NEW ULM - American Artstone Company turns 100 years old this year, and is hosting an open house to celebrate this milestone and express its gratitude to the community for its support.
The company will be hosting an open house on Wednesday, June 25, from 1 to 6 p.m. Visitors can enjoy a presentation of the company's history and tour the plant. Food and refreshments will be served.
In addition, in order to commemorate its 100 year anniversary and further express its gratitude to the community, Artstone's Board of Directors has approved a donation of the cast stone identified in the German Park Amphitheater Feasibility Study, with an estimated value of $30,000 to $40,000. The project will build hillside seating to replace the grassy hillside that in recent years has started to slope more.
American Artstone moved to its current location at 2025 N. Broadway in 1995, after many years at its plant on Third North street below German Street.
Artstone founder George Saffert is pictured here in 1932, on the steps of a house he built in 1919 in New Ulm to demonstrate the value of Artstone product in residential construction. He still lived in the house, at 415 N. German St., at the time of this picture.
St. John’s Lutheran Church in Fairfax was the first cast stone project in 1914 for the company that became American Artstone.
The company was founded by George Saffert under the name "Fairfax Cement Works" in 1914 in a garage in Fairfax. Saffert, an immigrant from Germany, was approached by a contractor and architect who were seeking white cast stone for the foundation and trim for St. John's Lutheran Church, which they planned to build in Fairfax. The company was able to provide the elements in the church, which became Artstone's first project.
In 1916 the company was incorporated and changed its name to "Saffert-Gugisberg Cement Construction Company" and moved to New Ulm. A few years later the company name was simplified to "Saffert Cement Construction Company." In 1932, following years of company growth and attaining a reputation for producing the highest quality cast stone, the company name was changed to American Artstone Company.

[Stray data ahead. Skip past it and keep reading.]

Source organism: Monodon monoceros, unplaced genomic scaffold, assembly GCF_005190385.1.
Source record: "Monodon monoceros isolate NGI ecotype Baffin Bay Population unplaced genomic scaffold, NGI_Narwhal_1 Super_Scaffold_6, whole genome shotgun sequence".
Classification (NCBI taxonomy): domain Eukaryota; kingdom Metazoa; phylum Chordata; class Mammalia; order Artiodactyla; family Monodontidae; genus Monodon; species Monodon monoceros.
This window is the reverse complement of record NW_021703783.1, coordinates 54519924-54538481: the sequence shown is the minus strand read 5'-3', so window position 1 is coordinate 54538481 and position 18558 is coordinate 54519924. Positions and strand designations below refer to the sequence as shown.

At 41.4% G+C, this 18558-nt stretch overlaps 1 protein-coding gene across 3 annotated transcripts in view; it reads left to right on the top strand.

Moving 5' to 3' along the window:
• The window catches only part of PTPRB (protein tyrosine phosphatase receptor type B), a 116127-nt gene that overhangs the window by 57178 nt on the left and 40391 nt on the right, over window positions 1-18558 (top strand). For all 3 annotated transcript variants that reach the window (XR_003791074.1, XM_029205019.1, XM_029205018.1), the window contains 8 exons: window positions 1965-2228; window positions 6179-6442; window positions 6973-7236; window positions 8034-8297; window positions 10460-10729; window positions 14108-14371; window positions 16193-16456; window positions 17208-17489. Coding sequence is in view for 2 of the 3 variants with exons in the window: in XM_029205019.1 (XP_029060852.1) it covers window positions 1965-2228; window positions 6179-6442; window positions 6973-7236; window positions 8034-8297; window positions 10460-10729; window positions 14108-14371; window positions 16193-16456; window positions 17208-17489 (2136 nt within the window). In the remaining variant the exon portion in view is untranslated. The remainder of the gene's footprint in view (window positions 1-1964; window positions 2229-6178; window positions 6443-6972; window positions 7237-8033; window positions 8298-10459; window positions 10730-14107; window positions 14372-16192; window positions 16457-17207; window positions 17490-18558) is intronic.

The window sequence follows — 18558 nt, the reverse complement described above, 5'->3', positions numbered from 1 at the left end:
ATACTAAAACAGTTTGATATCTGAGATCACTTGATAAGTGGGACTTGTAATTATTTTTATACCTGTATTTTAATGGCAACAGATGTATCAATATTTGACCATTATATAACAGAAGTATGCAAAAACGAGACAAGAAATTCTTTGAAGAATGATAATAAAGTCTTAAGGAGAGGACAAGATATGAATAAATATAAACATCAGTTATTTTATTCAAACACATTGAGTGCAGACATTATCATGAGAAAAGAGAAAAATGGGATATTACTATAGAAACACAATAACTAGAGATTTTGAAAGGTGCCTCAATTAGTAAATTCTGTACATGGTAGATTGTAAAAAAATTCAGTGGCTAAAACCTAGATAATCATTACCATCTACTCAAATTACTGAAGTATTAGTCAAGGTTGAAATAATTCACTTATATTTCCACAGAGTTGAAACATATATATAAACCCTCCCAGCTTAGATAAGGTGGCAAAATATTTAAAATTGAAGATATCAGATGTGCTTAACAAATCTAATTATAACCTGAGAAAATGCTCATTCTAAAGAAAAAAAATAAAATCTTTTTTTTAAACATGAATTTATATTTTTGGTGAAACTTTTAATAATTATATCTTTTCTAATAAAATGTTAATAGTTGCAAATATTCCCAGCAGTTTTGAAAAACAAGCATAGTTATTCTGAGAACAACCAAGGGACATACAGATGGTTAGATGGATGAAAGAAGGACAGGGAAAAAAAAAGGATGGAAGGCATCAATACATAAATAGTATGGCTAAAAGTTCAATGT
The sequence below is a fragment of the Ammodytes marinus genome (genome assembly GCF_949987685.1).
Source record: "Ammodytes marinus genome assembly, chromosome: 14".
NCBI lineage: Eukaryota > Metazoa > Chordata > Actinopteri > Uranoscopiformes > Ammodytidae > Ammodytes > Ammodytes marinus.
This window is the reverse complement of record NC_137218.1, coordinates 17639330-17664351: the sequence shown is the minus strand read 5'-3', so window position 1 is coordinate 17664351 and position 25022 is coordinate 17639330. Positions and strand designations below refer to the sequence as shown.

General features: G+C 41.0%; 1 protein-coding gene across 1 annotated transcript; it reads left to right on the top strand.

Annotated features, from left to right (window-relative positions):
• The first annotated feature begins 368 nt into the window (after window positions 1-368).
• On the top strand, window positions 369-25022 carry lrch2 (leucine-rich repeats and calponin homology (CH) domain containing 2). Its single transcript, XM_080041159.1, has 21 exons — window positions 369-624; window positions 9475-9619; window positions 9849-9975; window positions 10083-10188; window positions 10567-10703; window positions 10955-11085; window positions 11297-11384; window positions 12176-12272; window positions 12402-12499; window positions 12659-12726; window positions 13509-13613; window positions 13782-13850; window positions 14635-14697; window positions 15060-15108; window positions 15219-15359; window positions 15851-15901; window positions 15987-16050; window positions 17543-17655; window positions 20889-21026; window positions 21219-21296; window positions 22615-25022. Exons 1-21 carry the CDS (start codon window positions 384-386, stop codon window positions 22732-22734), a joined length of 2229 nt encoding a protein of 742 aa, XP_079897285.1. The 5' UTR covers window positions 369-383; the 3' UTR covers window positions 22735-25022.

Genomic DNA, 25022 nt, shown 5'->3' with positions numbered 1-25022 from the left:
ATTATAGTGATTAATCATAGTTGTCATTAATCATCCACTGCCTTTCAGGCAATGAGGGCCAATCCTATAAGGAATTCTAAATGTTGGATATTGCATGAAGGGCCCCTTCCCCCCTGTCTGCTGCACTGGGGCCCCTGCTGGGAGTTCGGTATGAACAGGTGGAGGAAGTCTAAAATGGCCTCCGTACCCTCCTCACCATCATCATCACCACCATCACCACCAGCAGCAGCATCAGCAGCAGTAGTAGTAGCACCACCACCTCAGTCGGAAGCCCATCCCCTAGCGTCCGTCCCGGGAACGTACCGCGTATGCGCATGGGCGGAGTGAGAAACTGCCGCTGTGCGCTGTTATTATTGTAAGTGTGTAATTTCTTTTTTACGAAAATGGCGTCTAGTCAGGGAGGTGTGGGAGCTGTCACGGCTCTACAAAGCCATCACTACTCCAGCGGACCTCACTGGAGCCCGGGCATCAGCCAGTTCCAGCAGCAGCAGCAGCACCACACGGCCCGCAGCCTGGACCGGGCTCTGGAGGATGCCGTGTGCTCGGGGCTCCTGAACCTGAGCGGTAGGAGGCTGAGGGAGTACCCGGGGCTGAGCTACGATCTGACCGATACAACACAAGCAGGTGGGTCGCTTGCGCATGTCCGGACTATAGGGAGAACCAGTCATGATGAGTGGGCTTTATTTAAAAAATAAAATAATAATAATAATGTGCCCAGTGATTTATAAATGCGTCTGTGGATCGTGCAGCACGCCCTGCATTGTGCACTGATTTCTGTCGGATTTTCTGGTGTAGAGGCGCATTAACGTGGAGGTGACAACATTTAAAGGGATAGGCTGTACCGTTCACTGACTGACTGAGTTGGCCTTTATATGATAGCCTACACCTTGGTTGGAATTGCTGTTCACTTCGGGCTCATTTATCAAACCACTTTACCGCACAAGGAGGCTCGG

Since 1914, the company flourished through Prohibition, two world wars (in fact, about two dozen German POWs from the nearby prisoner camp worked at American Artstone during WWII), the Civil Rights Movement, and the end of the Cold War. In 1998 the company moved into its current state-of-the-art production facility at 2025 North Broadway in New Ulm.
The company has produced many different designs and products since its inception including products like rainbow brick, decorative stone houses, silos, and tile, but always has remained true to its core value of producing the finest cast stone and architectural precast products in the country. American Artstone product adorns many buildings in New Ulm, including the rainbow brick houses, the original public library which now houses the Minnesota Music Hall of Fame, the Vogel building and J.C. Penney building (now the New Ulm Telecom building) in downtown, the St. Mary's Catholic church and probably the most identifiable building in New Ulm the windmill-shaped New Ulm Oil Company building at 5th North and Broadway.
Not only is American Artstone well known in the New Ulm area, but it has also gained a national reputation as producing the finest cast stone in the industry, earning its tag line "Setting the Standard Since 1914." Some high profile projects include the Como Park Conservatory in St. Paul, TCF Bank Stadium at the University of Minnesota, and the Renaissance Square Building in downtown Minneapolis. American Artstone has won 11 prestigious Cast Stone Institute Excellence Awards over the past eight years, include two coveted Architects Choice Awards.
"American Artstone owes a great deal to its founder George Saffert," said American Artstone President Larry Thompson. "He truly was a visionary. But the company would not be where it is today without its highly skilled and dedicated employees."
Thompson said the company's workers, from the carpenters who build the molds to those who pour and finish the product, are the company's quality control officers. "They don't like to let a piece go out if it's not right, or has a blemish."
The company's carpenters work several years before they are entrusted with the more intricate projects, said Thompson. They can work weeks to create a mold for a special piece, building it to exacting specifications. The pieces they create have to fit together with little room for error.
The company can take an architect's or designer's ideas and make them a reality.
"We sometimes get orders where we say, 'You can't do that,' then we'll think about it and make it work," said Thompson.
Thompson said the company has weathered the ups and downs of the building industry, thanks to its investors and board of directors, who "are interested in more than the bottom line. The product is as important as the profit," he said.